Wednesday, September 06, 2006

2006 Perigean Spring Tide

This week sees a rather unusual tidal event. Since my recent interest in boating, and continued fascination with the coast I have read a little about tides, and the science behind them.

As you may know, tides are believed to be caused by the moon's gravity pulling on the water that makes up 2/3 of the Earths surface. As the Moon moves around the Earth it attracts the water towards it. This creates two bulges, one at the side of the Earth adjacent to the Moon, and another at the opposite side of the Earth. The Moon orbits round the Earth about once a day.

Another interesting factor in this complex system is the momentum the massive body of the sea, meaning the Moon has a similar effect to pushing someone on a swing, so that the highest tides actually lag a few days behind the new/full Moon. Just as with pushing a swing, it is important that the water is pulled at the correct time and the Moon does this well.

The Sun adds further complication to the equation by itself providing a weak pull on the seas. When the Sun, Moon and Earth are aligned twice a month at New Moon and Full Moon the combined force brings a a "Spring Tide", when the ranges between high water and low water are greatest. The Moon is full this month on Sep 7 2006 at 18:44.

The Earth's cycles provide a further input to the tides, with stronger tides being felt at the Equinoxes, in March and September. These tides are referred to as equinoctial tides, and will occur this year on Sep 23 2006 at 04:03.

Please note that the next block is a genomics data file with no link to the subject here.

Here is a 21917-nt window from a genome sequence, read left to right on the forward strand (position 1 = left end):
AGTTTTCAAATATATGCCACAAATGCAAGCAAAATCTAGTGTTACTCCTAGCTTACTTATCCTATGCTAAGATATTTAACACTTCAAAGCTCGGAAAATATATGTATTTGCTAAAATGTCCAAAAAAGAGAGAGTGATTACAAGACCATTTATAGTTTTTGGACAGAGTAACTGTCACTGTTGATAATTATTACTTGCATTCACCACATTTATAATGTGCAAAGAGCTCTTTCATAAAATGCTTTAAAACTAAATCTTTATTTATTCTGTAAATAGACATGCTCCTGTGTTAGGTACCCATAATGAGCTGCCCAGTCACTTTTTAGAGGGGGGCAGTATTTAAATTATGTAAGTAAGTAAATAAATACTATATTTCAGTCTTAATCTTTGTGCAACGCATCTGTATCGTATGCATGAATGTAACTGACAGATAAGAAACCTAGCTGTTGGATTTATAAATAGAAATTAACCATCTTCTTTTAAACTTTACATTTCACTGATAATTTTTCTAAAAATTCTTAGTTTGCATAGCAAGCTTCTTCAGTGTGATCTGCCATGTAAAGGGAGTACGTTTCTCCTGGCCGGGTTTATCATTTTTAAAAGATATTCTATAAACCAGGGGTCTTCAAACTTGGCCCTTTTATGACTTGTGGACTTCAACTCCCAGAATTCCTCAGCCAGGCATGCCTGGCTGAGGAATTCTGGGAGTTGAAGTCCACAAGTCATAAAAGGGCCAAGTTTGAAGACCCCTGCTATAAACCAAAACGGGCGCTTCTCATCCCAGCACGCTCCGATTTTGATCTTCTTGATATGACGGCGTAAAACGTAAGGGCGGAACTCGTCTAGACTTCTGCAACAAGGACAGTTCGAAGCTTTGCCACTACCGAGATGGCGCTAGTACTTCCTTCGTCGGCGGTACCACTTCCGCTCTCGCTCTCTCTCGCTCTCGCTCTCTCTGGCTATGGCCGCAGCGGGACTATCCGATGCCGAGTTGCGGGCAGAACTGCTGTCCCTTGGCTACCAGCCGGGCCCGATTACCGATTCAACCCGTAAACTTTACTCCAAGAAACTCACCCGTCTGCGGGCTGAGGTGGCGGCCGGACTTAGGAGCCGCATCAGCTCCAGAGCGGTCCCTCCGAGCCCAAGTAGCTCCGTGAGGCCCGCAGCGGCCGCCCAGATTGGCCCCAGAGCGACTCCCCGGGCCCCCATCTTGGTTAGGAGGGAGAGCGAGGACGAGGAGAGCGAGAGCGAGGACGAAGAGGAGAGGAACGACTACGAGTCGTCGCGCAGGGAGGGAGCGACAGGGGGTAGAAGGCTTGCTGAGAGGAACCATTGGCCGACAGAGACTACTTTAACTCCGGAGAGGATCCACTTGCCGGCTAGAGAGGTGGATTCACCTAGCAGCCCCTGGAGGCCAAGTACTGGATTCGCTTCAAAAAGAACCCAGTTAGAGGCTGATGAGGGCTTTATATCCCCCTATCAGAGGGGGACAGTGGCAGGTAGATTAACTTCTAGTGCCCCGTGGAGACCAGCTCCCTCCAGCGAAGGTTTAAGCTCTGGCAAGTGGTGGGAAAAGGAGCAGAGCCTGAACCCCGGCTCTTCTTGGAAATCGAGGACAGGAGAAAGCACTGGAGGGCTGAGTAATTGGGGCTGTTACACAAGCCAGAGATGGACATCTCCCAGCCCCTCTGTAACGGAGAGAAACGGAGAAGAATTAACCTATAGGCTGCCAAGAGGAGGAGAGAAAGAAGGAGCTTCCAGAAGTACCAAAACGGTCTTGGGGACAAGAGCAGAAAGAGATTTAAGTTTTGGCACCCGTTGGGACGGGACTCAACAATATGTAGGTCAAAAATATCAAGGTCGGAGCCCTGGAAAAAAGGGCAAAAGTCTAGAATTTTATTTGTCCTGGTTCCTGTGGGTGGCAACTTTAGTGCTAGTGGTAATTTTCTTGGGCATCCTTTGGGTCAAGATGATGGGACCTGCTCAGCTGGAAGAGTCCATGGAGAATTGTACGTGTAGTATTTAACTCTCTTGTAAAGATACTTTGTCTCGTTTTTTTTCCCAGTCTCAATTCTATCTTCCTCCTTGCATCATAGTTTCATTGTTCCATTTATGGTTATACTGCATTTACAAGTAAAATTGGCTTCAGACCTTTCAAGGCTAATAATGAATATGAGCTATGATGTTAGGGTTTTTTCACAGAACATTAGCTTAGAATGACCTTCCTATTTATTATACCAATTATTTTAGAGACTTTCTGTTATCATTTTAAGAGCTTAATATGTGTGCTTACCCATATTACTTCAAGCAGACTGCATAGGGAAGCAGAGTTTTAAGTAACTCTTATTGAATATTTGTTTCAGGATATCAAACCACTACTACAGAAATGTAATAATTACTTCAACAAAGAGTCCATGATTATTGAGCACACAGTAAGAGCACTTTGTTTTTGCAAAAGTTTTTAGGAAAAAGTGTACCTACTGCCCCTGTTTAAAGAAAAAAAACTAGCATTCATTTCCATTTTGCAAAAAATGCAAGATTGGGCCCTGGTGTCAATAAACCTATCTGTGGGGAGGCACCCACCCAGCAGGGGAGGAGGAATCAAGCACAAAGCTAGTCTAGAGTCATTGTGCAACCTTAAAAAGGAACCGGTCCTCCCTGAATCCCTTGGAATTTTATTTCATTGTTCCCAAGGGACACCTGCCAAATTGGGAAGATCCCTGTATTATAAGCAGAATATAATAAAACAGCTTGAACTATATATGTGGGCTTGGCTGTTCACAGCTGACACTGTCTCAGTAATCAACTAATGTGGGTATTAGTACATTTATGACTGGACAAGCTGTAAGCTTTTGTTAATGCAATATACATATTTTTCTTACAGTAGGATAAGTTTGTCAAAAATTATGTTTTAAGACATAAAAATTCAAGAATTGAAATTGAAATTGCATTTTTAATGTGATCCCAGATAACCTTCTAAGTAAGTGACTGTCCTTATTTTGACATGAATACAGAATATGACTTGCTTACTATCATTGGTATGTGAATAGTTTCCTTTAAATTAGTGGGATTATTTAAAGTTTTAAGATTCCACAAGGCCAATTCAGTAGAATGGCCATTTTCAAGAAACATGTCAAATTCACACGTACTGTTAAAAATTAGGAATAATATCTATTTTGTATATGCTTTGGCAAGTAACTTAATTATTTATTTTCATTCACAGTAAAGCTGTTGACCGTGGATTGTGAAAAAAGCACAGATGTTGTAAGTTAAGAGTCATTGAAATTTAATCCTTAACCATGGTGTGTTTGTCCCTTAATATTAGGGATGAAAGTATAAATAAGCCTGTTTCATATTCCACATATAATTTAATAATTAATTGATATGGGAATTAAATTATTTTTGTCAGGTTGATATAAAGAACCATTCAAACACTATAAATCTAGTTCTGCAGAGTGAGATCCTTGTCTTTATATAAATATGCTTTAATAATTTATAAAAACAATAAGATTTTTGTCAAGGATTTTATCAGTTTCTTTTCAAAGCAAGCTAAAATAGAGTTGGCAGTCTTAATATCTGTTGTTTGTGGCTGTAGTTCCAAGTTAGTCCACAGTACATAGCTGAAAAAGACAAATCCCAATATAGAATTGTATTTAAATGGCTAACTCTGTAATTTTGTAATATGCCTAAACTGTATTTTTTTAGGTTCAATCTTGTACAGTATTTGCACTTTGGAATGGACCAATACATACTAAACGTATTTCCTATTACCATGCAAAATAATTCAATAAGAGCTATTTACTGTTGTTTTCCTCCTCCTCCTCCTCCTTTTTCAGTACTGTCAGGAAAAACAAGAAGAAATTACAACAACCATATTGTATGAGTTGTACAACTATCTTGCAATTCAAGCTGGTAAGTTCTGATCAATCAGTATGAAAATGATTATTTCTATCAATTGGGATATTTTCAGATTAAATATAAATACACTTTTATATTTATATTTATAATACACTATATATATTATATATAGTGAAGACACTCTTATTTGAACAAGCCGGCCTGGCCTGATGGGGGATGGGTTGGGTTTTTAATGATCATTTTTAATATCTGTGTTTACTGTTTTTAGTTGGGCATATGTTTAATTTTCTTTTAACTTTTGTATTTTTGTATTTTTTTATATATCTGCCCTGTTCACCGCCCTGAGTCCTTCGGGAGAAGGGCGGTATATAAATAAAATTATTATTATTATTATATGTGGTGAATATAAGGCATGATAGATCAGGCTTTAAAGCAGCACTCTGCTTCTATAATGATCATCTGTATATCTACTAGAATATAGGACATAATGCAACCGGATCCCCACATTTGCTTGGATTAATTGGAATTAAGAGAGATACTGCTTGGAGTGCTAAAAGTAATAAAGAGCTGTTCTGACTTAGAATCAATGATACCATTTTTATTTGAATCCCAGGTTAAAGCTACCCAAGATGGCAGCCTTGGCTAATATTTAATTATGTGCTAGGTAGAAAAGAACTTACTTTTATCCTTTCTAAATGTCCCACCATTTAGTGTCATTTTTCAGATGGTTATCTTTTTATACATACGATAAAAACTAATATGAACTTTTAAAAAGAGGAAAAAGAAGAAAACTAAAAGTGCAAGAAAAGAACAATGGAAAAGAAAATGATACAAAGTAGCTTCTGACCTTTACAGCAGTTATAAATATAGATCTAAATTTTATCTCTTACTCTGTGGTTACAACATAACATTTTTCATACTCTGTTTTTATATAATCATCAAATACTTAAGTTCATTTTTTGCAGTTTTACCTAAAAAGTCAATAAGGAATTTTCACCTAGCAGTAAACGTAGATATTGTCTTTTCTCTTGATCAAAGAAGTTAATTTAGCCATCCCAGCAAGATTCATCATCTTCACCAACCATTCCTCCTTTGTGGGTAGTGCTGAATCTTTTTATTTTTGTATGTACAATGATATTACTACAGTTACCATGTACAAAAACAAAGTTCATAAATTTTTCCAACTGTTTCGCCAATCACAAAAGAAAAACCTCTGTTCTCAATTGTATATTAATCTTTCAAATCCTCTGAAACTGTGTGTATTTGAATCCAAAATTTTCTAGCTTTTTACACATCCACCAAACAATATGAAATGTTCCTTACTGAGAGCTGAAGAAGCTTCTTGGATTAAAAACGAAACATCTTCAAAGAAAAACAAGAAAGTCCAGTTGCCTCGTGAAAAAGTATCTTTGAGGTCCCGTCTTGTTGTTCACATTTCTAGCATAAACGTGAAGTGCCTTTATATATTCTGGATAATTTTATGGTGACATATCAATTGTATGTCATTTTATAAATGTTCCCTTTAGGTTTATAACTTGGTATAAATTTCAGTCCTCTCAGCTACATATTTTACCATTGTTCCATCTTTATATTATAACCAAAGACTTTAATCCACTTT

Due to the eccentric orbit of the Moon, sometimes it is closer and sometimes it is further away from Earth, and therefore tides vary in magnitude. The point at which it is closest to the Earth is called the Perigee. This week it is closer than it has been in the last 413 day cycle. The Perigee will occur on Sep 8 2006 at 3:08 when the Moon will be a distance of 357174 km from the Earth. This month also sees the Northernmost Moon of the century on Sep 15 2006, at 1:27 a.m., and a Lunar Eclipse on Sep 7th

Although the combination of Full Moon, Equinox, and Perigee is not simultaneous, they are sufficiently close together to have a measurable combined effect leading to the largest tidal range for a quarter of a century.

The tide table for Coleraine presented below shows the lowest tide being on Saturday Sep 9 at 14:57 BST, conveniently in the middle of the afternoon.

Apparently when the tide is low it is possible to walk around the coast from Castlerock beach to Downhill beach, so come rain or shine I'll be out around with camera in hand to attempt the walk. Of course a storm with an onshore wind at sea could rise the low tide sufficiently to make it no different to a normal tide, so lets hope that the weather remains temperate. If there are no further posts to this blog please assume that I have drowned.

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